“The sustainability grants had a huge impact [in 2021],” said Lee. “We heard relief from people and how much it helped. DHS has plans for those to continue for at least a year. That gives us time to look at the future and how we can help going forward.”
While it’s not quantifiable, another result of the pandemic is a likely increase in unlicensed childcare homes. In Oklahoma, if you’re caring for children other than your own in your home on a regular basis, you must be licensed to do so, and that requires start-up costs to meet licensing requirements and receive a permit, according to OKDHS. Lee says in many cases an unlicensed home is the case of a friend or neighbor offering childcare on an ongoing basis so a parent can work or attend school. Oftentimes those individuals may not be aware of the licensing process or the level of support provided by OKDHS.
“We want to keep children safe; we assist financially and provide the educational component,” said Lee. “We know people are concerned about the monetary part.”
For families who need childcare, those who are income-eligible can receive childcare subsidies. Those who qualify do not have to pay out of pocket for childcare, and Lee says OKDHS plans to continue that for as long as possible.
But those who qualify aren’t always aware of the financial assistance or willing to use it.
“There is a stigma of being on subsidy,” said Lee. “It’s really just supplementing and supporting getting children into quality programs.”
OKDHS is planning a mass marketing campaign to seek out potential qualified childcare employees. The agency also provides free training for childcare teachers and directors, as well as business resources for providers and other support.
“If you love working with children, this is the time because we are in need of the right people,” said Lee.
Johnson says the efforts of OKDHS and other community organizations are paying off, even though the full effects are not being felt yet.
“[They] are working right now to figure out ways to get more quality care and more teachers coming in [to the field],” said Johnson. “There are lots of people that are taking classes wanting to get into this field. We have to continue working together.”
Johnson stresses that it’s critical that both providers and employees have support from each other and the parents. For her as director, that means she collaborates with her employees to get their feedback and consistently reiterates to them that they have her support and that they must take care of themselves and their families, too. She also notes, especially for the center’s first-time parents, the childcare workers’ years of child development experience are invaluable.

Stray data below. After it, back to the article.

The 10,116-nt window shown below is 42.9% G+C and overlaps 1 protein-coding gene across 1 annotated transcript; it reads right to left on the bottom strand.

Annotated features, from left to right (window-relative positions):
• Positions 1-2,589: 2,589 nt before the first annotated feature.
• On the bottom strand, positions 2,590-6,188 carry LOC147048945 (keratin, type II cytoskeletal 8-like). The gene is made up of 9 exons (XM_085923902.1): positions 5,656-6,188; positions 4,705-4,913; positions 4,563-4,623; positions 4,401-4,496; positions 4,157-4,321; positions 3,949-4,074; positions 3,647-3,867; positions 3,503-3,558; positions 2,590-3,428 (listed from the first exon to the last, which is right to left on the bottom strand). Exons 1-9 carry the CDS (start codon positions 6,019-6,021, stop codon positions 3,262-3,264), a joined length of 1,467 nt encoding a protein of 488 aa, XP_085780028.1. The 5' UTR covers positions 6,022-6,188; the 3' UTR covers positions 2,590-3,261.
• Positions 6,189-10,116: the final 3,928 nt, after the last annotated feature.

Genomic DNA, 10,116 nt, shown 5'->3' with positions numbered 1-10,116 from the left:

“Their position is significant,” said Johnson of her employees. “I want to make sure they feel valued.”
How the community can help
Lee calls the childcare industry a “vital space and a sacred space.” While much like in the education industry, there has been a lack of respect paid to teachers and childcare employees, but Lee says that tide is beginning to turn in her industry.
“The reason we have so much money from the government [to support childcare] is because this is a vital service,” said Lee.
Prior to the pandemic, Lee said parents and the community at large were more likely to undervalue childcare workers, often calling them babysitters, when in reality providers do so much more than simply play with children.
“We are instilling into someone’s life, and that’s an honor,” said Lee. “The physical, emotional, behavioral and cognitive development … early educators have the insight to mold and guide that for children.”
Valued childcare providers who are knowledgeable in children’s health and wellness, development and using research-based curriculum often become instrumental parts of a family’s village, helping raise children who know how to have healthy relationships and are exposed to new cultures and ideas. Lee says childcare providers are providing the educational components that help form children into who they will become, and they often become parents’ first point of reference when they have questions about parenting, their child’s health or development.
“There is nothing like watching a child’s development firsthand,” said Lee. “You see those light bulb moments unfold.”
Even for parents who don’t work outside the home, Lee advises it’s important for young children to have access to early childhood educators and other children so they can develop the skills to be successful as they begin school. Childcare centers deserve the same support from the community as other local businesses, adds Lee.
“To really shift the tide, let’s uplift [childcare providers] as another local business we should pour into,” said Lee.
Lee suggests community members ask their local childcare facilities what donations they could provide that would be helpful, from Post-it notes to diapers. Families clearing out gently-used toys or books their kids have outgrown could donate them to a childcare facility. Grandparents or college students with extra time on their hands could offer to read to the children.
Johnson hopes to see childcare providers band together to ensure the industry grows. She’d like to see Rainbow Fleet become a lab school, where early childhood education students and those interested in childcare services could observe, complete practicums and receive training from the lead teachers in their program.
“We have to support each other,” said Johnson.
As has become very clear during the pandemic, quality childcare is a vital part of keeping the economy running, and that means the community at large has a responsibility to support the industry moving forward.
“There’s not a simple solution,” said Koos. “It’s going to take money, time and creative thinking to figure out how we manage to provide childcare to those families where parents need to work in an environment where childcare employees can make a
To find high-quality childcare near you, as well as tips for choosing the best childcare option for your family (or to
find a local childcare facility or in-home provider to support), visit rainbowfleet.org, oklahomachildcare.org or childcarefind.okdhs.org/